May 14, 2009, FORT LAUDERDALE – Governor Charlie Crist today signed legislation that benefits children in foster care as well as young people leaving foster care. Senate Bill 126 provides children in foster care better access to their own personal records often needed for medical and educational purposes. Senate Bill 1128 ensures that disabled homeless children and children in foster care receive appropriate educational services.
“Today, we are helping children in foster care achieve their dreams for the future,” Governor Crist said. “We are removing barriers that have hindered young people leaving foster care from entering college or getting a job. And we are ensuring that children with disabilities in foster care – or who are homeless – have an advocate to speak for them and ensure their educational needs are met.”
Senate Bill 126, sponsored by Senator Paula Dockery and Representative Peter Nehr, provides current and former foster children, as well as foster parents and guardian relatives, access to a child’s personal records. In addition, the Department of Children and Families will be required to keep complete and accurate records of children entering the foster care system accessible until they reach their 30th birthday, making it possible for former foster children to access their own information for education or employment reasons to help them make a seamless transition to adulthood.
This legislation will also allow the state to provide more coordinated services to children in foster care by allowing state and local agencies that provide such services to share information while maintaining the confidentiality of that information. Potential foster and adoptive parents will have adequate information regarding children they are considering adopting or caring for, increasing opportunities for successful placements.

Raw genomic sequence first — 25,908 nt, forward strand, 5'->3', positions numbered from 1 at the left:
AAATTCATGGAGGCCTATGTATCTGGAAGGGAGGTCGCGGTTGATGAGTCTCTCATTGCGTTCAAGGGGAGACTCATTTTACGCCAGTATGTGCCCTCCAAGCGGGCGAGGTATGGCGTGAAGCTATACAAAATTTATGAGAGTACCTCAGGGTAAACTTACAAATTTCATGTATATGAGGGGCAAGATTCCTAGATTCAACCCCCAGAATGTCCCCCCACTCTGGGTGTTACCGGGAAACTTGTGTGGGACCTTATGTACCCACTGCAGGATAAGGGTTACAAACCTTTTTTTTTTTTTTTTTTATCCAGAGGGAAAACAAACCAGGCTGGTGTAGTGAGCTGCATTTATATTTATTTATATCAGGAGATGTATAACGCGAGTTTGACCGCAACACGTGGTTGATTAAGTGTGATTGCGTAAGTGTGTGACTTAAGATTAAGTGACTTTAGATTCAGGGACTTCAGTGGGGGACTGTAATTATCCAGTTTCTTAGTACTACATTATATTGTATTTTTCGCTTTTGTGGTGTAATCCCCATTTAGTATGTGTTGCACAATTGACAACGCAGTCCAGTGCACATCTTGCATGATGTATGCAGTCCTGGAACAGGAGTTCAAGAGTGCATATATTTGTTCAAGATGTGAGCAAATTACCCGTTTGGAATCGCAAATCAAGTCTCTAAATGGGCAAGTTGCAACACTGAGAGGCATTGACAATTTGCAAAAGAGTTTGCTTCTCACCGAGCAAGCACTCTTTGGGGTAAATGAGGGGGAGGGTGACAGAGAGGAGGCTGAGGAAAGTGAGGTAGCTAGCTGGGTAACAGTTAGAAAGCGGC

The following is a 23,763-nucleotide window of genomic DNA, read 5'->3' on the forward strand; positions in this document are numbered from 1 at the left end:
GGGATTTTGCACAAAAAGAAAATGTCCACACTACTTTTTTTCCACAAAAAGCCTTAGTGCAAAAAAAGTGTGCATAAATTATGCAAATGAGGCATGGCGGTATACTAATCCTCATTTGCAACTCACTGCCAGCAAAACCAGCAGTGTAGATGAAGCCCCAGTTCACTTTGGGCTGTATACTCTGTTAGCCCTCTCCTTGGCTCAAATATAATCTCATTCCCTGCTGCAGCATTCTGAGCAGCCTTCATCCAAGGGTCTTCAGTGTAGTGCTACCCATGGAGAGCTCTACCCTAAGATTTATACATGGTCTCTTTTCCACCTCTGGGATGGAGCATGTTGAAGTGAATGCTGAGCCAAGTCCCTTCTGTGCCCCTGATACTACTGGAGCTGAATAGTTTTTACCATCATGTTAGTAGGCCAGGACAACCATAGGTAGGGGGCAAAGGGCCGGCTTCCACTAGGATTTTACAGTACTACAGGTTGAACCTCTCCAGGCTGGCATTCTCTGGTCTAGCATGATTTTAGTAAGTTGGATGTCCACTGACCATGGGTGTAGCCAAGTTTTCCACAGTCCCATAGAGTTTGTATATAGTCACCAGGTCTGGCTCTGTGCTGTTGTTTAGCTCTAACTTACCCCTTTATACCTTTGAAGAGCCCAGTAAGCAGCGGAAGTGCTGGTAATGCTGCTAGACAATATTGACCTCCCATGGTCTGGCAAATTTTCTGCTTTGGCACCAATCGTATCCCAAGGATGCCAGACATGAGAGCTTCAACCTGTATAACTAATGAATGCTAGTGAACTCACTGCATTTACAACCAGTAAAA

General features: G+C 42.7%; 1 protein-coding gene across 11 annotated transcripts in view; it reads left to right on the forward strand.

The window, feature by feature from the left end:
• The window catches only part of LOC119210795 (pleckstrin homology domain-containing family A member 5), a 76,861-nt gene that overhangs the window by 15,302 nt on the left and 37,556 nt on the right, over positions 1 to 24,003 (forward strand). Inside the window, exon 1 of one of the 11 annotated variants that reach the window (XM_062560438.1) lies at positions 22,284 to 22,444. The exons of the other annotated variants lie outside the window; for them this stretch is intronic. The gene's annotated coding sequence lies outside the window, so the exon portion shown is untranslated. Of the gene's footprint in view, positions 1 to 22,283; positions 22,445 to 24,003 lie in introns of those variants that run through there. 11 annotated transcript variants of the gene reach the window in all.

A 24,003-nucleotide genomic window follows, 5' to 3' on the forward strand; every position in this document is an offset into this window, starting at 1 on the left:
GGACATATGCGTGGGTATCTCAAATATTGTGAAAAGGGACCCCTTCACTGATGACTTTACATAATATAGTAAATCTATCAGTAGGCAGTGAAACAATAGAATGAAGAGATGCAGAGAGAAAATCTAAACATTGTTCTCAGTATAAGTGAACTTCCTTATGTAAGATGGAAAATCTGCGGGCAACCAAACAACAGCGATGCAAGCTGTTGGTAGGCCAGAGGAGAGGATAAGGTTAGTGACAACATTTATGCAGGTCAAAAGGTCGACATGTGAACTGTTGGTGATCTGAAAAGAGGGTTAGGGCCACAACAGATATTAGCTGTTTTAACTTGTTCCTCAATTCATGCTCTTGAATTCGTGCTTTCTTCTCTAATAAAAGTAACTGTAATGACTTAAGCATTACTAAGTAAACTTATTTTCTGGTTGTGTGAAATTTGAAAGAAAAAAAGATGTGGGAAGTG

Governor Crist also signed Senate Bill 1128, sponsored by Senator Nan Rich and Representative Kurt Kelly. The legislation ensures that Florida’s disabled homeless children and children in foster care have a designated advocate to make educational decisions on their behalf. Throughout the student’s K-12 education, a representative of the school district, or a surrogate parent appointed by the court will advocate for the child. An advocate capable of making decision is assigned to each child, providing continuity that previously has not existed. The Department of Education and the Department of Children and Families will collaborate to achieve this goal.
“I am proud of the hard work of Senator Nan Rich and Representative Kurt Kelly to ensure Florida’s disabled children are given greater opportunities to succeed in the classroom,” said Governor Crist. “The future of our students and state is brighter as a result of this legislation.”
The bill signing ceremony took place at Children’s Services Council of Broward County with representatives of Florida’s Children First Inc. and Florida Youth SHINE in attendance. Florida’s Children First Inc. is a non-profit legal services organization that founded Florida Youth SHINE to ensure that the voices of youth are heard in public policy debates to improve child protection and foster care services.